I can’t help it: I’m a date geek. I have all sorts of dates parked in my head of things that have happened in my life, both big things and little things. And sometimes I make mention of these things on the appropriate days. (My family thinks I’m nuts.)
Today marks one of the big things. It’s the 30th anniversary of the day my husband and I graduated from college. I guess you could say we graduated together, though we were sitting on opposite ends of the enormous building where the ceremony was held. He sat with fellow new grads of the architecture program, while I sat with my fellow journalism grads, many of whom were passing around a joint in celebration (how I hated that smell!)
But I digress. I have fond memories of college, and I’m glad I went. But it was a different time. You could actually graduate from college debt-free if you worked your way through. In my case, my parents paid for two years and I paid for the other two by working on-campus jobs during the school year and summer jobs over summer vacations. My husband did not work during the school year, but paid for all of his college expenses by working summers at a very good job and taking out a small college loan (less than $1,000 @ 3%) that we paid off within a few years of graduation.
How times have changed! As the parents of one college grad and one in process, we’re well aware that today’s college students don’t study nearly as much as we had to study. (I’ve heard this from other parents, too.) Finals week does not appear to be the traumatic event that it was back in the 1970s. So we’re not sure that today’s college students are learning as much as we did. But they’re sure paying more than we did! College costs are out of control, going up at an annual rate of more than 6%. To make matters worse, the college loan industry has become a cesspool.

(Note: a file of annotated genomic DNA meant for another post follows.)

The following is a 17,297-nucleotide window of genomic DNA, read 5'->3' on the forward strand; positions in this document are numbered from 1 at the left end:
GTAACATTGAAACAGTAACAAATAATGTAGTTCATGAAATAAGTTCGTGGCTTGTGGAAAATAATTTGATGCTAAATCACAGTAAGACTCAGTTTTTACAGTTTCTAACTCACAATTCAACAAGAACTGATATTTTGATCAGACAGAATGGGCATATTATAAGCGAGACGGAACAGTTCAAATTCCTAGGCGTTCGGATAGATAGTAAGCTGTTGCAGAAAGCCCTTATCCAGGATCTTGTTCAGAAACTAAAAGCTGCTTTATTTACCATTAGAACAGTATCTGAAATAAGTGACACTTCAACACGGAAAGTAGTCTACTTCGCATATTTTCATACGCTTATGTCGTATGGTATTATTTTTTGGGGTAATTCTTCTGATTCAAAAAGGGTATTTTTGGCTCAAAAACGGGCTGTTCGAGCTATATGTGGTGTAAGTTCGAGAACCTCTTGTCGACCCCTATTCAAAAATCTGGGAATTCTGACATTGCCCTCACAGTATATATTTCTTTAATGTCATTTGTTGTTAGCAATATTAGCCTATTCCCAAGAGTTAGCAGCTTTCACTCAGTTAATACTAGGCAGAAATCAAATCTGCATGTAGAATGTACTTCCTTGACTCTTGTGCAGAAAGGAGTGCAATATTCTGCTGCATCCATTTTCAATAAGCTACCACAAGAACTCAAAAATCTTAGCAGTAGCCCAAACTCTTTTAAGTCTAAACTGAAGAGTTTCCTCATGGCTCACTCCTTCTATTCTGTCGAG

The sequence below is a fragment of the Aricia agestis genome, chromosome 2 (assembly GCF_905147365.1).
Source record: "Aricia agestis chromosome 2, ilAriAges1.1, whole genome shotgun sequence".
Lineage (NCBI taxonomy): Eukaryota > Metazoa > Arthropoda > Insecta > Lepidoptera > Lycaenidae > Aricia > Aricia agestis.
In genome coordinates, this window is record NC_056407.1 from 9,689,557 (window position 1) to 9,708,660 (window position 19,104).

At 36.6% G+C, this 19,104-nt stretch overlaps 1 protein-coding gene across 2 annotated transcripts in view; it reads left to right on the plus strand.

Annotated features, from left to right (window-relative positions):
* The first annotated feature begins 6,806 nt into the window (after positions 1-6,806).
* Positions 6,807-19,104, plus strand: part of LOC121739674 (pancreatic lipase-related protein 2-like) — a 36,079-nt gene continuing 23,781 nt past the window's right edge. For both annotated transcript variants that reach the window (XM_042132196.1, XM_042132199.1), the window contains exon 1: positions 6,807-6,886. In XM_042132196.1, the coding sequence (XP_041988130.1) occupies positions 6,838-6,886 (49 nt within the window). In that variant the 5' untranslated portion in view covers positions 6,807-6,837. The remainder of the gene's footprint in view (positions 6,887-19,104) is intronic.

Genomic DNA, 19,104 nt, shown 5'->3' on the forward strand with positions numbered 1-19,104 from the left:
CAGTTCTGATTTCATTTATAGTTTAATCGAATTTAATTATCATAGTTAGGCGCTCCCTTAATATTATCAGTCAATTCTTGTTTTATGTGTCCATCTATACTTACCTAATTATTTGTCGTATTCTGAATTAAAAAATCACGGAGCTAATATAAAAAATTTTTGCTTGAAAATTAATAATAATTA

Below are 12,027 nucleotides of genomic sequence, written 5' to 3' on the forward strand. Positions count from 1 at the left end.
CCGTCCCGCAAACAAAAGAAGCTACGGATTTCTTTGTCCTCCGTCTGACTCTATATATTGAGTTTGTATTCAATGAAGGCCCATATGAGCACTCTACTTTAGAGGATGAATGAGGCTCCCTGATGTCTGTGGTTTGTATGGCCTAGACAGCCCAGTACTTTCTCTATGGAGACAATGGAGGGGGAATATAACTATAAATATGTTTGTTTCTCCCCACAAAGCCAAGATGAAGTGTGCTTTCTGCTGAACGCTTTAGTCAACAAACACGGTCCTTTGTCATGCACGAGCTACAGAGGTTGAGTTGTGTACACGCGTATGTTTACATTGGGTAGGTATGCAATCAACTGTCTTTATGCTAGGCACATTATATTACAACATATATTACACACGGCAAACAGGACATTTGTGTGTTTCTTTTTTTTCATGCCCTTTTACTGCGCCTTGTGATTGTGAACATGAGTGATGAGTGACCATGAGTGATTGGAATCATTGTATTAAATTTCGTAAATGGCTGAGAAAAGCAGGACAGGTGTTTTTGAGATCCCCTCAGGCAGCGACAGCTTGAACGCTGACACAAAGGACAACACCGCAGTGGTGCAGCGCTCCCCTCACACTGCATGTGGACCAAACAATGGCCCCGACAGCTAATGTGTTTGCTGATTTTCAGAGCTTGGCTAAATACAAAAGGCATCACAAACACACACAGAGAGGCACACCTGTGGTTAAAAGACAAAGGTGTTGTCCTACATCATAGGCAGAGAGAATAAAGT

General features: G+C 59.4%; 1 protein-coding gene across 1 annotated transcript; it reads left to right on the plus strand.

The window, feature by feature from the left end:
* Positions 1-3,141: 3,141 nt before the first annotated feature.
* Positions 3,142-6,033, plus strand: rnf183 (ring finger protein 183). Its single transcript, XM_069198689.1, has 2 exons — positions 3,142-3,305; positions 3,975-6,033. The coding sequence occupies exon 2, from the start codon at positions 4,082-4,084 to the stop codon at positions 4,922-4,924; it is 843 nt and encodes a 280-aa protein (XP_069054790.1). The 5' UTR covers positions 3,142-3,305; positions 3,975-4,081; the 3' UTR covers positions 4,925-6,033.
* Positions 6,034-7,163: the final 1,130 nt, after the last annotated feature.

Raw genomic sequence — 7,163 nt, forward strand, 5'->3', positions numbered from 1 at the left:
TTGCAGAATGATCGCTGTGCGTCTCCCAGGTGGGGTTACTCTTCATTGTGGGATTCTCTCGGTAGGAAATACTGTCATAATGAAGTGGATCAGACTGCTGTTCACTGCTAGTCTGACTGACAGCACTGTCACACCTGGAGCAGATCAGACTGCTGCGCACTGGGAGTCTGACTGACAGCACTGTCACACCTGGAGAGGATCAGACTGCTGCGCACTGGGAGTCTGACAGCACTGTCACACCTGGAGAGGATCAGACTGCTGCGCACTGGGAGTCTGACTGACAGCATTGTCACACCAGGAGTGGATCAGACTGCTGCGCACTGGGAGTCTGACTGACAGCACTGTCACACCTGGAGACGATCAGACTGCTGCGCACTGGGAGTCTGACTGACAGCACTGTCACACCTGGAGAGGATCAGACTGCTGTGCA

Just yesterday we got a very friendly letter from SallieMae kindly offering our daughter a “Sallie Mae Smart Option Student Loan.” It urges her to make a “smart choice,” to “invest in your future,” and “Apply now—20 minutes is all you should need!”
My favorite part? “By making timely monthly payments before graduation, you’ll begin to build a credit history. That may make it easier for you to buy a car or purchase a home after graduation.”
“May.” They use that word a lot in the letter, along with “could “and “potentially.” None of these words indicates certainty, of course. But the upbeat tone of the letter is meant to keep students from worrying about any negatives in their offer….and there are plenty of them.
Don’t take my word for it. Read the complaints of some who have taken out Sallie Mae student loans. Here they are, 71 pages of them. I found them while doing research for the college chapter of my upcoming book.
People who take out student loans from Sallie Mae (the largest of four privately owned companies chosen by the federal government’s Department of Education to manage and service federal student loans) often discover that the amount they borrowed expands over time due to a variety of fees and rule changes that they were never warned about. Some people now owe twice what they borrowed only a few years ago, particularly if unemployment caused them to miss payments on their loans somewhere along the way.
In an economy with high unemployment, it’s very likely that a new college grad may not find a job right away or may lose the one they get. Our kids need to be aware of the dangers of these loans. The stakes are high. As one borrower said, “I will likely have to deal with this debt for the rest of my life.”